To the Anonymous remark that states citizenship should be given only after having serve 2-3yrs or earned an Honorable discharge, Isn't it Honorable enough to have people non-citizens willing to serve and die for this country, whereas home grown citizens would never dare to do so.
It is a greater Honor to serve alongside these non-citizens whom by the way may find themselves going into battle six months after graduating from boot camp and (god forbids)may never return to see the homeland again, Now you find yourself having denied these soldiers the one Honorable thing of granting Citizenship because they did not serve long enough or got an Honorable discharge!?!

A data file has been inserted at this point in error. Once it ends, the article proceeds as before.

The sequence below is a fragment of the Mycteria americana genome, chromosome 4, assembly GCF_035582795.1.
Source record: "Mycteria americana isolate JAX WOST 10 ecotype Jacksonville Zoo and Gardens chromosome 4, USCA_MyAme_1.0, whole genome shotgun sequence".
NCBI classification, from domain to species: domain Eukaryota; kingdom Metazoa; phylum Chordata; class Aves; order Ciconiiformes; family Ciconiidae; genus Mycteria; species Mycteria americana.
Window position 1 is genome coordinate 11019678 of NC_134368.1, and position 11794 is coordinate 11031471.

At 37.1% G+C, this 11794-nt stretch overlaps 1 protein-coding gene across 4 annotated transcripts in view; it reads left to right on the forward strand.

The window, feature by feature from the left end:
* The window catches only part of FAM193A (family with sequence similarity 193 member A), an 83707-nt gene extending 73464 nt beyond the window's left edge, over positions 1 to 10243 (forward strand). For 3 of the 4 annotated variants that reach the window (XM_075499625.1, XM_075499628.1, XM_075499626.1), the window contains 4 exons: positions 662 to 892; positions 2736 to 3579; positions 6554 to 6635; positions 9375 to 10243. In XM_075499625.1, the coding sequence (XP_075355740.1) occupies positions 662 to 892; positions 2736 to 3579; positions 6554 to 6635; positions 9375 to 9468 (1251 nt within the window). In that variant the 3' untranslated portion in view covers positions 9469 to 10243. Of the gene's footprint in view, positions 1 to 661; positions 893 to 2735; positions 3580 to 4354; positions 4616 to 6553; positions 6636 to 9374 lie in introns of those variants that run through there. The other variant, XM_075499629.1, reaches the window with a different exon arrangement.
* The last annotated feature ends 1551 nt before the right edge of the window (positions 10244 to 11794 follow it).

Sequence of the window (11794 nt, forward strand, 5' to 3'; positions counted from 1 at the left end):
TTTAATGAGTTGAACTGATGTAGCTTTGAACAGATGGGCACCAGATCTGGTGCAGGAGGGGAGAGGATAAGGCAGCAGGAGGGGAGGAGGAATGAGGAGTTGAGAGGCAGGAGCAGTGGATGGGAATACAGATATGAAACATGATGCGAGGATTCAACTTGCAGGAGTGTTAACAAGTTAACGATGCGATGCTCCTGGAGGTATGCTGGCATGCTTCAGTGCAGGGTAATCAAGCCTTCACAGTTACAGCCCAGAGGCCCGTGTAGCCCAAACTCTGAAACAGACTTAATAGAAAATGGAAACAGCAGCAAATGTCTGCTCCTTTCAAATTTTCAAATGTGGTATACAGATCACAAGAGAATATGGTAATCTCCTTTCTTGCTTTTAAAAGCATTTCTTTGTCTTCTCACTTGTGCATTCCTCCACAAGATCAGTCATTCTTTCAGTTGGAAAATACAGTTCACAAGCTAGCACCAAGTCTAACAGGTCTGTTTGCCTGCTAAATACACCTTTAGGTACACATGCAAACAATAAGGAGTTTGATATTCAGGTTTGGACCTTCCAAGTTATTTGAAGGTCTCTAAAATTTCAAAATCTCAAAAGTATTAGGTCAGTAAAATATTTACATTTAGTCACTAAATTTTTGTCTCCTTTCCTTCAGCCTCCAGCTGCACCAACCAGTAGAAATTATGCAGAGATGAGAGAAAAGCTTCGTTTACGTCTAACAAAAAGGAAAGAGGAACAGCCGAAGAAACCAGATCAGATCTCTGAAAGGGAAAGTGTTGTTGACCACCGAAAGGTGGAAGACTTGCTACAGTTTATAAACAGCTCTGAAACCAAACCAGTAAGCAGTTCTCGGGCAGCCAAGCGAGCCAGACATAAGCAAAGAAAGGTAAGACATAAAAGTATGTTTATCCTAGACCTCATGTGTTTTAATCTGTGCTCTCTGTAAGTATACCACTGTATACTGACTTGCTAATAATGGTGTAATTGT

Kudos for this Long Overdue Provision, I hope (if not already done so)it is extended to All branches of service, and congratulations to our new Citizens.
M. Suazo (DHS/USMC)
Semper-Fi.

 
At March 14, 2011 at 7:37:00 AM EDT , Anonymous Anonymous said...

WINNING!

 
At May 3, 2011 at 10:20:00 AM EDT , Anonymous Steve Gillman said...

Why an oath of allegiance, and what does it mean? Does it mean new citizens should do whatever the government asks, without regard to moral consequences? Does it mean that they gain "freedom" only if willing to enslave themselves to the wishes of the majority? Drop the allegiance part. It is enough that new citizens simply obey the laws when they are just and pay their taxes to support the common needs. Allegiance to flags and countries is a concept that will one day go away I hope.